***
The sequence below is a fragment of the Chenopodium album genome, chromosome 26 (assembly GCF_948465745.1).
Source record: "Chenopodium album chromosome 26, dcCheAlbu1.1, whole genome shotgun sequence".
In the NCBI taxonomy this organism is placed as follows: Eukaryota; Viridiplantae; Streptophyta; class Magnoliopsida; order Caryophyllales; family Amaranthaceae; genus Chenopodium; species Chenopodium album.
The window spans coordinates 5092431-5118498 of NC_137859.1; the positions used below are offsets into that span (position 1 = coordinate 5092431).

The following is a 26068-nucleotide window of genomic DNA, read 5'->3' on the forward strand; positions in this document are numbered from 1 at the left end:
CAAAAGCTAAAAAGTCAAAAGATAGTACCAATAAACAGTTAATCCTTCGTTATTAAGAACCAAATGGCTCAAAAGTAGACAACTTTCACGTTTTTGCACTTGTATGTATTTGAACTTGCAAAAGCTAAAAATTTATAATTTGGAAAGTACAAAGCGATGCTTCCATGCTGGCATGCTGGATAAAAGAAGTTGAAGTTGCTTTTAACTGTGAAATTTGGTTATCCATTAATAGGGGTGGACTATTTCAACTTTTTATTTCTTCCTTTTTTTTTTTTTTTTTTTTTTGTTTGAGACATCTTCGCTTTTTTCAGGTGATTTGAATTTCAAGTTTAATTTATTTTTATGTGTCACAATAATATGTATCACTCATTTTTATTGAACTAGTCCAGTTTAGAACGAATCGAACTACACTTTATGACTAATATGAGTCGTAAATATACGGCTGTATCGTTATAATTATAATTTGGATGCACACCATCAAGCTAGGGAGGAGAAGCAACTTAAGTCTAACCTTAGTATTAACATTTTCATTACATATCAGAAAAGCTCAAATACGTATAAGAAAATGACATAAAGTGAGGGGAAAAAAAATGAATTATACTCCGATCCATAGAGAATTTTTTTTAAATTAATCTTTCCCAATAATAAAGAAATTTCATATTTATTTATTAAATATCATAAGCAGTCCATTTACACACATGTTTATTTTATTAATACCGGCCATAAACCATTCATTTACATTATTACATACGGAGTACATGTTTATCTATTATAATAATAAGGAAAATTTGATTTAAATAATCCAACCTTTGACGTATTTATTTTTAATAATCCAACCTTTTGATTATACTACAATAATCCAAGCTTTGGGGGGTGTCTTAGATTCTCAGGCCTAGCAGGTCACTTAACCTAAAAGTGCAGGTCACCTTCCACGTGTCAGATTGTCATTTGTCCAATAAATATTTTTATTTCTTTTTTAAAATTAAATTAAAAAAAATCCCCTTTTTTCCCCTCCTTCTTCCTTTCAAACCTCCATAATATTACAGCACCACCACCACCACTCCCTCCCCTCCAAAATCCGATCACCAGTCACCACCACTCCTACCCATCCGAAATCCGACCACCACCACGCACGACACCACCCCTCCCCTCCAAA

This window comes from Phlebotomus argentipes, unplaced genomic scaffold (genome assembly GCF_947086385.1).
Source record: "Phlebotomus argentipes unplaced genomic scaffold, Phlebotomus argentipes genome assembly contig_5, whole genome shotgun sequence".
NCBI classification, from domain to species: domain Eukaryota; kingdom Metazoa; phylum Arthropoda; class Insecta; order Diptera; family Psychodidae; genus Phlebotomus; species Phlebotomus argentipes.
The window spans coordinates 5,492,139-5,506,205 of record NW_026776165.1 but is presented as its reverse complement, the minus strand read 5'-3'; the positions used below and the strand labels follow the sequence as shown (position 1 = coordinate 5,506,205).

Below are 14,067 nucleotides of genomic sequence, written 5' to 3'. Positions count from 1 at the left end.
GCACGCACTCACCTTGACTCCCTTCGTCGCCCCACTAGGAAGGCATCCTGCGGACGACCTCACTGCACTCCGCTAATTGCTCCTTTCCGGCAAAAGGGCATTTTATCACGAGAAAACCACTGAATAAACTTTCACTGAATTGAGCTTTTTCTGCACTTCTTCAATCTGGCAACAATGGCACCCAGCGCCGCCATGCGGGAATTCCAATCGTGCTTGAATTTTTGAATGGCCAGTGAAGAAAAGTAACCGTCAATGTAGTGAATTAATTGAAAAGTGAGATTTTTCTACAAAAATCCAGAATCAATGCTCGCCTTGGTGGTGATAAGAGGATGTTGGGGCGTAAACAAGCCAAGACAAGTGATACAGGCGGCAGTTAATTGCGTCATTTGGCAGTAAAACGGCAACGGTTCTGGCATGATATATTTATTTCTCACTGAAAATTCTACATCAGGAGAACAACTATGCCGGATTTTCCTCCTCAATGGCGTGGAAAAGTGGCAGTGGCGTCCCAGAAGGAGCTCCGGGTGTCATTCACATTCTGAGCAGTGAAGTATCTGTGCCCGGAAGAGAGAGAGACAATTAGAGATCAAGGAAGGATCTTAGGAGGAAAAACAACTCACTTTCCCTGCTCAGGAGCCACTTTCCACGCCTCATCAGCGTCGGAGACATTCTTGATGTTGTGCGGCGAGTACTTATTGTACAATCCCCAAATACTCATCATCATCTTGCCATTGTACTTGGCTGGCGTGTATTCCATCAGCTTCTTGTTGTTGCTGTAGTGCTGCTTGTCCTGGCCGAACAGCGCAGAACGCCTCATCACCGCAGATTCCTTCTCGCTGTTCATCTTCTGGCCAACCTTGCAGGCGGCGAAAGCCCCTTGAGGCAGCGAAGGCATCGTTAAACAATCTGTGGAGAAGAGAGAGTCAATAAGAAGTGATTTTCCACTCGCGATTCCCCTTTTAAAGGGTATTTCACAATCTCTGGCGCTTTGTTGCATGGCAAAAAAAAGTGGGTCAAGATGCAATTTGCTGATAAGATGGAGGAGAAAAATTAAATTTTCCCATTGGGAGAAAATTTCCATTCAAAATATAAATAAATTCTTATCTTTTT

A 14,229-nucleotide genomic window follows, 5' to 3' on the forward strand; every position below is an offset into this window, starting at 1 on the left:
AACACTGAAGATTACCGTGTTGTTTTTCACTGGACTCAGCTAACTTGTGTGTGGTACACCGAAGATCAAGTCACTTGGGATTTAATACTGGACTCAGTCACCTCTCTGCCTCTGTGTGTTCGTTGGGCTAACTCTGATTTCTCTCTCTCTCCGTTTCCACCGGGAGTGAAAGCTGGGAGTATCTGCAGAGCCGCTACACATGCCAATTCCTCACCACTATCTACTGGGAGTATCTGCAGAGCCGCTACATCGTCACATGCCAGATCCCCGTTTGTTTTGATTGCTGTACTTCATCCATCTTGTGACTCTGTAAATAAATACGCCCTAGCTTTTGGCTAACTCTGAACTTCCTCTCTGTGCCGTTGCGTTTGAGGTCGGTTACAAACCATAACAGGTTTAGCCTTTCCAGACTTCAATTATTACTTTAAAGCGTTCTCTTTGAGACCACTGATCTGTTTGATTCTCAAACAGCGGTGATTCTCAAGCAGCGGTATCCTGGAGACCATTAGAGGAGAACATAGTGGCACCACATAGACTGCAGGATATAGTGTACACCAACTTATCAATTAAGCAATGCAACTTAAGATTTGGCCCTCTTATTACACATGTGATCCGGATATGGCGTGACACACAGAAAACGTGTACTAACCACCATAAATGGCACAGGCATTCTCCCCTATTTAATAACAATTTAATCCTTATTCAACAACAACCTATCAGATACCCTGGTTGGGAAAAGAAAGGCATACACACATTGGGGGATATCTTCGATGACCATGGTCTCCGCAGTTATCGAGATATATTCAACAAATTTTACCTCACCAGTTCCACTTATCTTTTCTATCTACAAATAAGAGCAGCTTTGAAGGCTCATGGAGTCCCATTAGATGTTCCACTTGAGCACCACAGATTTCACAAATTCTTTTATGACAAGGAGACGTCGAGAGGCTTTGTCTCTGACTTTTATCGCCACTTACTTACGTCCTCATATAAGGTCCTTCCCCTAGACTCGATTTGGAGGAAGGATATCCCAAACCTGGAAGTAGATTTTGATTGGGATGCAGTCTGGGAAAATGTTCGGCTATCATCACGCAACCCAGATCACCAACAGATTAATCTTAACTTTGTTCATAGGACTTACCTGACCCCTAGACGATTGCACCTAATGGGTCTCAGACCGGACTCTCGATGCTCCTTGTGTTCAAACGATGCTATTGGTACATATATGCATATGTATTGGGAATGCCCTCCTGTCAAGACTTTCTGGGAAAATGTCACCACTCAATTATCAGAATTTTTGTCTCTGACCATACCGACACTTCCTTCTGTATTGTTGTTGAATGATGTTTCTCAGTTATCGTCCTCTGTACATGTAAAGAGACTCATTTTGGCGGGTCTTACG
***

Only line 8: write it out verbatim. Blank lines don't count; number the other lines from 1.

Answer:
Source record: "Phlebotomus argentipes unplaced genomic scaffold, Phlebotomus argentipes genome assembly contig_5, whole genome shotgun sequence".